Adultery: Caught in the Act Part II
"When Jesus had raised Himself up and saw no one but the woman [who had been caught in the act of adultery], He said to her, 'Woman, where are those accusers of yours? Has no one condemned you?' She said, 'No one, Lord.' And Jesus said to her, 'Neither do I condemn you; go and sin no more.'"1
Yesterday we talked about the jealous, religious bigots who wanted to do away with Jesus and brought the woman caught in the act of adultery to Jesus for his judgment. Apart from making the hypocritical accusers look like idiots, Jesus teaches us a powerful principle in dealing with sinful acts that are self-destructive (which all sin is of course).
Can you imagine how terrified this woman must have been? The punishment for adultery in her day was death by stoning. And here she was caught in a deceptive trap and brought out in public. However, the crucial principle to understand is that before Jesus told her to go and not commit adultery again, he met the basic need in her life (that of acceptance), the lack of which was driving her into acts of sin.
This is such a profound truth—it desperately needs to be understood. Counselors tell us that many a prostitute, for example, is a woman who has been hurt deeply by her father or another significant male . . . often having been sexually abused as a child. Thus she is very angry at men because she had been violated and her own needs for loving acceptance were never met. And now, as an adult (or teenager), she is not necessarily doing this consciously, but in one way or another she is hitting back at her father (or her violator) by becoming sexually promiscuous. She also may be desperately and unconsciously searching for the father's love she never received as a child and is thus looking for love in all the wrong ways and places. Or she may be trying to prove to herself that she is wanted as a woman. This, of course, never works and only makes a woman feel more used and unloved for the simple reason this kind of sex is never love. (Some men do the same thing in looking for the mother's love they never received.)
When Jesus dealt with the adulterous woman, He looked beyond her outward sinful acts and could see her damaged emotions and unmet need for loving acceptance. While He didn't condone her sin nor condemn her for it, before telling her not to commit this sin again, Jesus first met the deep unmet need in her life—the lack of which was undoubtedly driving her into acts of sin—that is, the lack of loving acceptance. In all probability, for the very first time in her life this woman was loved and accepted by a man for whom she was—and not for what she had to offer. What Jesus did was meet her deep unmet need for a father's love. In so doing, He healed her deep father wound, delivering her from her compulsion to act out in self-destructive sinful behavior.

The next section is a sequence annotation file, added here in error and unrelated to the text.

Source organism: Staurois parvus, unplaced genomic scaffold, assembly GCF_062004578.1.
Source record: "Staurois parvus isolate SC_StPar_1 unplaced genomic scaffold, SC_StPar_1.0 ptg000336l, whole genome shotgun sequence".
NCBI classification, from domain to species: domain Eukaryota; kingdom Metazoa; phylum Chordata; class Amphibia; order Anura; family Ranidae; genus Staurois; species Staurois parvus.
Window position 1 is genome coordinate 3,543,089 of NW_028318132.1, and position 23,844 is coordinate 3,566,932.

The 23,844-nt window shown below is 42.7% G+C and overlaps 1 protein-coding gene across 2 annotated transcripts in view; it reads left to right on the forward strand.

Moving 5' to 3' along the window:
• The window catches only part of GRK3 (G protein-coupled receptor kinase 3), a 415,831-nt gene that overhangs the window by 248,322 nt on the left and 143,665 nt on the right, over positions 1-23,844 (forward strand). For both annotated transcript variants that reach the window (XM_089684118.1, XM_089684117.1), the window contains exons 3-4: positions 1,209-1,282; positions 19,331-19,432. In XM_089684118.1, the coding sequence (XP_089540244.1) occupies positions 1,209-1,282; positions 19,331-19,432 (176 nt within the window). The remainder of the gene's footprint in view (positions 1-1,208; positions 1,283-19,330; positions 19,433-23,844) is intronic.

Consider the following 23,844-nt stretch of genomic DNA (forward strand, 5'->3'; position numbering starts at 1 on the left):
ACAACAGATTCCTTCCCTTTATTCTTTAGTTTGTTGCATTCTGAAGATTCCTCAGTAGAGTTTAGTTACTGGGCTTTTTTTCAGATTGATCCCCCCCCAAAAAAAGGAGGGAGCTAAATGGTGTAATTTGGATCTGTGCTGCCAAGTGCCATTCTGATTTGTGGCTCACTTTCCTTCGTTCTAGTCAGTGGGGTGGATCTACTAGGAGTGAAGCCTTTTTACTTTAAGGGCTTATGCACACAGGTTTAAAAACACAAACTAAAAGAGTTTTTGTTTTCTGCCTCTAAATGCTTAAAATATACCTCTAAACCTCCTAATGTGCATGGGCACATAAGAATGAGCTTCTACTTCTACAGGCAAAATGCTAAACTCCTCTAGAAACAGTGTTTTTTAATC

How unkind, how misunderstanding, and how un-Christlike it is of me to condemn people for their acts of sin without even trying to understand the cause or causes behind their behavior, let alone trying to meet their unmet needs. Added to our sinful nature is the lack of love that drives us into so many acts of sin; only unconditional love and acceptance will ever take us out again.
Keep in mind, too, the reason Jesus was able to help this woman was because she admitted her sin and didn't try to deny it—the total opposite of her accusers. Only those who admit their sins and faults can ever be forgiven and freed from them.*
Suggested prayer: "Dear God, please help me to admit my sins and faults and see the reasons behind my self-destructive behaviors, and lead me to the help I need to overcome. Also, help me to understand the same for others who admit their sins and faults, and use me to be a part of the answer in helping to meet the unmet need in their life . . . the lack of which is driving them into acts of sin. Thank You for hearing and answering my prayer. Gratefully, in Jesus' name, amen."
1. John 8:10-11 (NKJV).
*NOTE: Today's Daily Encounter is adapted from I Hate Witnessing—A Handbook for Effective Christian Communications, (c) by Dick Innes (2010 edition), pp. 166-167. Available at: www.actscom.com/store